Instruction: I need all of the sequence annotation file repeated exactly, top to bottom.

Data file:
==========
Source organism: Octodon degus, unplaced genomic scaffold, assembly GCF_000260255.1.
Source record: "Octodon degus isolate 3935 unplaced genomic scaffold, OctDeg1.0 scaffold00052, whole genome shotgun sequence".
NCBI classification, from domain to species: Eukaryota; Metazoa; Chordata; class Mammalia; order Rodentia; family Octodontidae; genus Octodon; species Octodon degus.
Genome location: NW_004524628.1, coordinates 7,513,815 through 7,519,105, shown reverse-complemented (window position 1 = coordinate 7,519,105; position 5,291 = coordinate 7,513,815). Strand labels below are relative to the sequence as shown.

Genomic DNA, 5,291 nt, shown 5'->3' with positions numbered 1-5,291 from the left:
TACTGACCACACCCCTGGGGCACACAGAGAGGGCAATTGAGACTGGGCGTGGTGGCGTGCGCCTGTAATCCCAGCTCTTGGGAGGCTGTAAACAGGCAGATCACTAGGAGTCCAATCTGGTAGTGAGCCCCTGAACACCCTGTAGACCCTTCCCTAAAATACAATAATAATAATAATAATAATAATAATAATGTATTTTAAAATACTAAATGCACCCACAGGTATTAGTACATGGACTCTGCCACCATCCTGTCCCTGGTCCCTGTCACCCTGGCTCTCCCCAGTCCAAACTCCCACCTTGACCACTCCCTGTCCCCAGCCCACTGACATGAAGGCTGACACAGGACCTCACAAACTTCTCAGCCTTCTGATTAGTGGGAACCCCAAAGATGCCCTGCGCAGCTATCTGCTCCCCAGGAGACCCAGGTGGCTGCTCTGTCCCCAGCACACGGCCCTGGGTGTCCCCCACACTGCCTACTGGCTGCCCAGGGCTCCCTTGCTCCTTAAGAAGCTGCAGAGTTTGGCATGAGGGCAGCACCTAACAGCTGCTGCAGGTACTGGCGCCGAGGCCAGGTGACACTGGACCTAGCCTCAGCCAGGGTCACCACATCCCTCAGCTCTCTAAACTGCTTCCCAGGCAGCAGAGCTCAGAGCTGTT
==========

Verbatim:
Source organism: Octodon degus, unplaced genomic scaffold, assembly GCF_000260255.1.
Source record: "Octodon degus isolate 3935 unplaced genomic scaffold, OctDeg1.0 scaffold00052, whole genome shotgun sequence".
NCBI classification, from domain to species: Eukaryota; Metazoa; Chordata; class Mammalia; order Rodentia; family Octodontidae; genus Octodon; species Octodon degus.
Genome location: NW_004524628.1, coordinates 7,513,815 through 7,519,105, shown reverse-complemented (window position 1 = coordinate 7,519,105; position 5,291 = coordinate 7,513,815). Strand labels below are relative to the sequence as shown.

Genomic DNA, 5,291 nt, shown 5'->3' with positions numbered 1-5,291 from the left:
TACTGACCACACCCCTGGGGCACACAGAGAGGGCAATTGAGACTGGGCGTGGTGGCGTGCGCCTGTAATCCCAGCTCTTGGGAGGCTGTAAACAGGCAGATCACTAGGAGTCCAATCTGGTAGTGAGCCCCTGAACACCCTGTAGACCCTTCCCTAAAATACAATAATAATAATAATAATAATAATAATAATGTATTTTAAAATACTAAATGCACCCACAGGTATTAGTACATGGACTCTGCCACCATCCTGTCCCTGGTCCCTGTCACCCTGGCTCTCCCCAGTCCAAACTCCCACCTTGACCACTCCCTGTCCCCAGCCCACTGACATGAAGGCTGACACAGGACCTCACAAACTTCTCAGCCTTCTGATTAGTGGGAACCCCAAAGATGCCCTGCGCAGCTATCTGCTCCCCAGGAGACCCAGGTGGCTGCTCTGTCCCCAGCACACGGCCCTGGGTGTCCCCCACACTGCCTACTGGCTGCCCAGGGCTCCCTTGCTCCTTAAGAAGCTGCAGAGTTTGGCATGAGGGCAGCACCTAACAGCTGCTGCAGGTACTGGCGCCGAGGCCAGGTGACACTGGACCTAGCCTCAGCCAGGGTCACCACATCCCTCAGCTCTCTAAACTGCTTCCCAGGCAGCAGAGCTCAGAGCTGTT